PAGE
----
British Columbia’s Jamie Macdonald Retiring from Short Track Speed Skating

Fort St. James native made her Olympic and World Championships debut in 2018

MONTREAL, QUEBEC – Olympian Jamie Macdonald has officially announced her retirement from short track speed skating. The native of Fort St. James, B.C., represented Canada on the international stage for five seasons, most notably at the 2018 Olympic Games in PyeongChang.

Macdonald, 24, last reached the international podium at the 2018 World Championships in Montreal, winning bronze with the women’s relay team and finishing fourth in the 500m. Earlier that year she reached the pinnacle of the sport, competing in the ladies’ 500m and 3,000m relay at the Games in South Korea.

“I am very proud of my skating career and all of the life lessons this sport has taught me, recounted Macdonald. “I loved the challenge of short track and the satisfaction of reaching milestones in the sport. I think going through such a high-pressure environment has helped me learn a lot about myself and how much my mind and body can handle.”

According to her national team coach, it her desire to improve and to win that set her apart.

“Jamie was an exceptional athlete with a determination to try to become better each and every day,” said Canadian women’s national team coach Frédéric Blackburn. “When she started on the international circuit, she wasn’t scared of losing a bronze medal in order to try and get a silver or gold, which demonstrates her exceptional desire to win.”

At 16-years-old, Macdonald represented British Columbia at the 2011 Canada Winter Games in Halifax, before making the move to Calgary to train full-time at the Olympic Oval.

She made her international debut at the 2013 Winter Universiade in Trentino, Italy, and captured her first international medal, bronze with the women’s 3000m relay team, two years later at the 2015 Winter Universiade in Granada, Spain.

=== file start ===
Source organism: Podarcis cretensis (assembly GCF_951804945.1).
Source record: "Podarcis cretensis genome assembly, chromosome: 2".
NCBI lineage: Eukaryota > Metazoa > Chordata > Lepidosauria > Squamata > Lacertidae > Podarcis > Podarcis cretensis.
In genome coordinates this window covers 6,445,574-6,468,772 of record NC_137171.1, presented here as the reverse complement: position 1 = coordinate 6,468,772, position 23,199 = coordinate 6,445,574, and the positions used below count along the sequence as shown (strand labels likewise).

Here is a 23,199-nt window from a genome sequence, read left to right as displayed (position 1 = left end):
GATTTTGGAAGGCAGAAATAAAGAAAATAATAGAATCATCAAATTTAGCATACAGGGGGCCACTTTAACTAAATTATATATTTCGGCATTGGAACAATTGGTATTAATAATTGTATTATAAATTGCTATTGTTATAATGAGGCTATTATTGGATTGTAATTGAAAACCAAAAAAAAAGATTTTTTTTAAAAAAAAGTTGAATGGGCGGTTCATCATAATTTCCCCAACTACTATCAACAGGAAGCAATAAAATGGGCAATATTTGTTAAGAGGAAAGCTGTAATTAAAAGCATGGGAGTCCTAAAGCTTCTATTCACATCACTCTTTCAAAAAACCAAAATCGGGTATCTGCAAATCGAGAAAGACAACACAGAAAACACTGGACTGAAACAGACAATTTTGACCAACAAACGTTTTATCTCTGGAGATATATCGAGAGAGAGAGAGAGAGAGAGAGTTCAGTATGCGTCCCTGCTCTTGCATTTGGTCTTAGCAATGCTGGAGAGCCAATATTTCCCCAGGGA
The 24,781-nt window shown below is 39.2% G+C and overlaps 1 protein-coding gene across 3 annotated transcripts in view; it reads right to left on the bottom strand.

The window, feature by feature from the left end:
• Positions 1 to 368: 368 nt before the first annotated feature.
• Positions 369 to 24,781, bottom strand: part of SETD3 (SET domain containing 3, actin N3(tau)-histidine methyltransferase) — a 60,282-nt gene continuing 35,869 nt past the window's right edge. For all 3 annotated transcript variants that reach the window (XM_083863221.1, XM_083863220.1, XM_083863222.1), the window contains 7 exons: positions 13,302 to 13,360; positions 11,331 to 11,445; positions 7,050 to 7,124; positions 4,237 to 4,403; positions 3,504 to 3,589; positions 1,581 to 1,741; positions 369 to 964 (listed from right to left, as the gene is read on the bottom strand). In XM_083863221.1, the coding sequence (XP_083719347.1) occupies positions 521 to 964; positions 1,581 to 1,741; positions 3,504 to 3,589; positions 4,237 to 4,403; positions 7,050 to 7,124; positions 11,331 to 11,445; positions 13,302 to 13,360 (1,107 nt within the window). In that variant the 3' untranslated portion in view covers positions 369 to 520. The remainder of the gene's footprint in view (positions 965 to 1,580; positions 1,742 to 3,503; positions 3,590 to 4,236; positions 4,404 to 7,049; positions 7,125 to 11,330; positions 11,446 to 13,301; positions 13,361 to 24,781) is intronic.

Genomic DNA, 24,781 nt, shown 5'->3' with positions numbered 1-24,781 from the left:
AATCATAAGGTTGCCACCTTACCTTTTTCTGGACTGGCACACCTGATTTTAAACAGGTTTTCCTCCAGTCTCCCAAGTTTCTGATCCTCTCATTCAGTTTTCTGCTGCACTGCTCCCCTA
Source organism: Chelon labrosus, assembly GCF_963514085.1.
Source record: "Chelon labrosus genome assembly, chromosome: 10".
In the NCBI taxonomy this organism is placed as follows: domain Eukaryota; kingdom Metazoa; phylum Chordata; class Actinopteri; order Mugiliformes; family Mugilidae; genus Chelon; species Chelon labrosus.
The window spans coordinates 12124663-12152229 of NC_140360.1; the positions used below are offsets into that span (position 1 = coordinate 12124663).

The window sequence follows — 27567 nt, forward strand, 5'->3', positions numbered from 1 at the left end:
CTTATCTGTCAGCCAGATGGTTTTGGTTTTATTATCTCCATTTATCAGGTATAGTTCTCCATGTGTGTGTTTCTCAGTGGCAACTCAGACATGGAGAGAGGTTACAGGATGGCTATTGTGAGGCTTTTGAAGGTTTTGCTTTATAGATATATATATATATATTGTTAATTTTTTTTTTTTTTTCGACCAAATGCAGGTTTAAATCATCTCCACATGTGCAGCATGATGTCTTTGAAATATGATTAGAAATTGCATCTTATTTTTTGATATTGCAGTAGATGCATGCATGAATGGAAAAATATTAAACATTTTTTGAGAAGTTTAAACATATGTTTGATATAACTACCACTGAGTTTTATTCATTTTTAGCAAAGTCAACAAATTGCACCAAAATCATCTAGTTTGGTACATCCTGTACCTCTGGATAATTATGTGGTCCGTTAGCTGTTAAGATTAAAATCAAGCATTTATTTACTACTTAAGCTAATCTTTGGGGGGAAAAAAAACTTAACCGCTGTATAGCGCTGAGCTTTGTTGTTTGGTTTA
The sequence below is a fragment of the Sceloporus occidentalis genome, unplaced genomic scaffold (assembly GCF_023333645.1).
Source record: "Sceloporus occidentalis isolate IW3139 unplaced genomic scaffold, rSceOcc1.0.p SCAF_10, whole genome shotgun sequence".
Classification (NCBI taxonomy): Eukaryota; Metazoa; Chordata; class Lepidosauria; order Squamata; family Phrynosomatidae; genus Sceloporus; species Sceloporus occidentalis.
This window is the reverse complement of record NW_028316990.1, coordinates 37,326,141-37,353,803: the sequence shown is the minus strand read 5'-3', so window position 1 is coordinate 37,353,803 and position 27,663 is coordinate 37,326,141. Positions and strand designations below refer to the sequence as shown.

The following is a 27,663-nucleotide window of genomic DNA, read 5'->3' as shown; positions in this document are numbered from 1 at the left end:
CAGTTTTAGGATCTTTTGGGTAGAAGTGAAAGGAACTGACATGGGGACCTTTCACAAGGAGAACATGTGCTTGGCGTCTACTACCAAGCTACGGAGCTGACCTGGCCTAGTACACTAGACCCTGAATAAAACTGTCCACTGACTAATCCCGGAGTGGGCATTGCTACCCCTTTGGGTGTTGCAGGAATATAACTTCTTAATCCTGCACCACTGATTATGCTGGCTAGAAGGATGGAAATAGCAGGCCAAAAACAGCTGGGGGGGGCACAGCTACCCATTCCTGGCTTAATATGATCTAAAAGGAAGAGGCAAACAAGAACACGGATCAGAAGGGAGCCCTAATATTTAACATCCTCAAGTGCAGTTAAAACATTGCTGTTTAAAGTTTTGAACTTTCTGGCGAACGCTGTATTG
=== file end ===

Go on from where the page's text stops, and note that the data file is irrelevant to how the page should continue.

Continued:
She officially joined the senior national team in 2015 and went on to compete in 14 World Cups, winning four silver and five bronze medals along the way, including three in individual distances.

“I made some big sacrifices to make it in skating, leaving behind my entire support system to move to Montreal and achieve my goal of making it to the Olympics,” added Macdonald, who was often the only national ranked skater in her northern B.C. training groups.

“There are a lot of people who helped me throughout my career. I would like to thank my family for always supporting me and my dreams, all of my coaches for helping me get to such a high level in the sport, and my boyfriend Scott for supporting me through the tough times and celebrating the good moments with me.”

This past fall, Macdonald was crowned Canadian short track champion after earning one gold and three silver medals at the national championship event in Montreal. Despite these impressive results, she decided to take some time away from international competition to recharge following her first Olympic Games.

“I took the last season off from international competition so that I could reset mentally and physically after the long Olympic cycle,” she noted. “It was during that time that I realized I was ready to pursue the next chapter in my life. I realized that the stress and commitment to skating was taking a toll on my mental health. I was able to find balance in my life that I didn’t realize I was missing so much.”

While she may be done competing, Macdonald doesn’t plan on hanging up her skate just yet.

“I still love short track and I am looking to stay involved in the sport in a different role. I plan on helping with some camps over the summer and possibly move into coaching in the coming years.”

In addition to giving back to the speed skating community, she will look to use the lessons learnt during her time as an elite athlete to help the next generation reach their goals in the classroom.  

“I am planning on finishing my schooling and becoming a teacher. I think it will be a lot of fun to work with kids and help them realize their full potential.”